World Trade Organization Members Agree to Help End Plastic Pollution

Commitment to cooperate on trade action comes at critical moment

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World Trade Organization Members Agree to Help End Plastic Pollution
Multicoloured plastic and other debris are strewn across wet sand on a beach at low tide.
Plastic pollution, seen here on a beach in India, is a growing problem across the globe. The World Trade Organization has taken an important step to tackle the issue by committing to cooperate on trade-related efforts to help end plastic pollution.
Abhishek Mehta Getty Images

With our planet awash in plastic—from the highest mountain peaks to the deepest ocean trenches, and in the tissue and blood of people and wildlife—it’s far past time for decision makers across the globe to act to curtail plastic pollution.

And on 27 February, the World Trade Organization (WTO) took an important step in that direction when the six co-convening countries of the organization’s Dialogue on Plastic Pollution (DPP) announced that participating members had agreed to cooperate on trade-related action to support global efforts to end plastic pollution. The action was announced at the WTO’s 13th Ministerial Conference, where the DPP also committed to developing a new workplan to seek concrete outcomes in ending plastic pollution. The DPP agreed to identify those outcomes by the WTO’s 14th Ministerial Conference, likely to take place in 2026.

WTO members launched the DPP in 2020 to explore how the organization could contribute to reducing plastic pollution and promote a transition to more environmentally sustainable trade in plastics. In 2022, the DPP committed to supporting negotiations to develop a global treaty—technically known as an international legally binding instrument—on reducing plastic pollution.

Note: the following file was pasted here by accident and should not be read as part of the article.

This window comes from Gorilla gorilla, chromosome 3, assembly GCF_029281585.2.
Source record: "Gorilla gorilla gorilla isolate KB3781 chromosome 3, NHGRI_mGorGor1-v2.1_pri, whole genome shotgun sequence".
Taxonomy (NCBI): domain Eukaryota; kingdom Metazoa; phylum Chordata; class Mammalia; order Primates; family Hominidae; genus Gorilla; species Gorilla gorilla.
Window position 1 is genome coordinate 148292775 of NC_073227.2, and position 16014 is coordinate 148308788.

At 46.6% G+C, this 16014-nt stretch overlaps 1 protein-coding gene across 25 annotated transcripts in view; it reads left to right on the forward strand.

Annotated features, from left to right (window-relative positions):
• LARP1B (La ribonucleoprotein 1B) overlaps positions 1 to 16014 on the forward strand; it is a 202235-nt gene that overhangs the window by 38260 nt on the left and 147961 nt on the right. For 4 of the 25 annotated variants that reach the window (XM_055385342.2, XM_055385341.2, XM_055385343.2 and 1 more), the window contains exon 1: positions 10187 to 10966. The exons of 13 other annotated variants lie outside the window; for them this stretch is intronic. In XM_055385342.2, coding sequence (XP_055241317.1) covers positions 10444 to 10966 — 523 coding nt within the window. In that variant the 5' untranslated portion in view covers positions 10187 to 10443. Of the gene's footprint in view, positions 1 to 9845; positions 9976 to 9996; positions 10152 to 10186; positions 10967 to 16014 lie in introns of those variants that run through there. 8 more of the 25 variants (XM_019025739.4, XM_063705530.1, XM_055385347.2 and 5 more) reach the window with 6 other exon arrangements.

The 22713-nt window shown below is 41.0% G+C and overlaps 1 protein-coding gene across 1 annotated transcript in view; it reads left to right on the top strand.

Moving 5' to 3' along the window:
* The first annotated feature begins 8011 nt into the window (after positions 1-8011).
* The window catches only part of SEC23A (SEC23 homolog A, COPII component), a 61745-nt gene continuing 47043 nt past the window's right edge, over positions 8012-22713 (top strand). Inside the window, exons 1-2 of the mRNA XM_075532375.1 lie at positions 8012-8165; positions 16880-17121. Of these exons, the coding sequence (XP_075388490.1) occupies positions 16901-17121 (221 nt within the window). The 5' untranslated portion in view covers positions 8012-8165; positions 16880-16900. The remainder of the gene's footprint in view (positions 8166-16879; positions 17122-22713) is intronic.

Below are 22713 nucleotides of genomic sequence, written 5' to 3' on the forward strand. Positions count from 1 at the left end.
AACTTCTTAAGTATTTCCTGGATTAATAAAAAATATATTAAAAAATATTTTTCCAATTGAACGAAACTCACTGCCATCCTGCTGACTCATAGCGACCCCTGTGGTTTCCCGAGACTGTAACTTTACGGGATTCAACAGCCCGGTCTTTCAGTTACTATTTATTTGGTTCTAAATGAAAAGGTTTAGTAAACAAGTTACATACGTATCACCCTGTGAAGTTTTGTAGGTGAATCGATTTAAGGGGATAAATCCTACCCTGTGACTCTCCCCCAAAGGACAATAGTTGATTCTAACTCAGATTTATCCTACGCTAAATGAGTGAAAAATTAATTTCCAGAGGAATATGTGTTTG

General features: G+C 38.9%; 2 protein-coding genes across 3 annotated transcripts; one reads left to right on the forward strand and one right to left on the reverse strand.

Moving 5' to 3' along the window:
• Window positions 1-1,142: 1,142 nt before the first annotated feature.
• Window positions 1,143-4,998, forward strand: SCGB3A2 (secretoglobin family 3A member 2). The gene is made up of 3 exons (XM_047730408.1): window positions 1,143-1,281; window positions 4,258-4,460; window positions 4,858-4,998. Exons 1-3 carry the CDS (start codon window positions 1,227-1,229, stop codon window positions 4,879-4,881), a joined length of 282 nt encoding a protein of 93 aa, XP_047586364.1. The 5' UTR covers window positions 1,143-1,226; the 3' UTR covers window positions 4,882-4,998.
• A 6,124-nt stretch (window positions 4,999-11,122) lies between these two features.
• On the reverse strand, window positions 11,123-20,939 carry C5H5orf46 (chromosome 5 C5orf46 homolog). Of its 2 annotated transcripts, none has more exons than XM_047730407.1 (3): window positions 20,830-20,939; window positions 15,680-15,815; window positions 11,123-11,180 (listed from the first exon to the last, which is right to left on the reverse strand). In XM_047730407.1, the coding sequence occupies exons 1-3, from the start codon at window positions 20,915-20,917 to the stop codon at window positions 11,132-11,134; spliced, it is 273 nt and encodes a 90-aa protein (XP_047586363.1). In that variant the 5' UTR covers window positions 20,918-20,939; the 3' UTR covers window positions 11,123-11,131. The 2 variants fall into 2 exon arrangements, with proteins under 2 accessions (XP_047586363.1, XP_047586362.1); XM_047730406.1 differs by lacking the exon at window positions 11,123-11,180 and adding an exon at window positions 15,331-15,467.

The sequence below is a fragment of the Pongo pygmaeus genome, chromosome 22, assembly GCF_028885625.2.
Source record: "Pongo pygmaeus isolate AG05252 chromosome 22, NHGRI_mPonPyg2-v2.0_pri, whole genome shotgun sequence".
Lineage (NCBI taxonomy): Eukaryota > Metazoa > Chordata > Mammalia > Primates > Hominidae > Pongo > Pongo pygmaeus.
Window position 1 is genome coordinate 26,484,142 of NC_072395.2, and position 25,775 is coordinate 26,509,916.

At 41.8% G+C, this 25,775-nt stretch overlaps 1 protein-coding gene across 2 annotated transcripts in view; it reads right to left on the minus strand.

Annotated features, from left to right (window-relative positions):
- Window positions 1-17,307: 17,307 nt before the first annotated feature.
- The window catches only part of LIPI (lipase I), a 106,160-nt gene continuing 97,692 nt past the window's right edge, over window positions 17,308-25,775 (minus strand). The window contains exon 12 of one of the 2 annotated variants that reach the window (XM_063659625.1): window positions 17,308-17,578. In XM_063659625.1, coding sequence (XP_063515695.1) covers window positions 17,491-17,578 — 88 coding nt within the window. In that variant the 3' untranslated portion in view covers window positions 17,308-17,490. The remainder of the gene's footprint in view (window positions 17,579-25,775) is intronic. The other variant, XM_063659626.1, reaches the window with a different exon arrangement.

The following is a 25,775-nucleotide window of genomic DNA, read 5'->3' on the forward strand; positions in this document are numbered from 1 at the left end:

As part of the 27 February announcement, the DPP also circulated a non-exhaustive list of actions, policies, and measures that its members have either undertaken or proposed to take in order to reduce plastic pollution.

The DPP’s willingness to tackle the growing problem of plastic pollution comes at a critical moment, with official negotiations for a plastic pollution treaty set to resume in a matter of weeks. Further, with many governments already taking action within their own borders, greater and more ambitious collective action at the global level is now urgently needed if humanity hopes to end plastic pollution by 2040—a commitment shared by the High Ambition Coalition to End Plastic Pollution, an intergovernmental coalition of more than 60 United Nations member countries.

The commitment to cultivating an opportunity for governments to discuss greater trade cooperation to fight plastic pollution is all the more important given that a potential treaty could transform economies—and therefore supply chains—around the world.

The Pew Charitable Trusts urges DPP members to narrow their focus in the coming months to a handful of thematic areas that are ripe for immediate action—for example, addressing the most highly polluting plastics—and to harmonize policy interventions across borders to make them more effective.

WTO members at the Ministerial Conference are also negotiating new rules to curb subsidies that contribute to countries fishing in other countries’ waters, and to overfishing and overcapacity within a nation’s own waters.

As all of these talks advance, WTO members should keep their eyes on the future. The work ahead poses challenges—but it’s vital that governments are ambitious as they work to safeguard the health of our planet and communities.

Isabel Jarrett works on The Pew Charitable Trusts’ preventing ocean plastics project.

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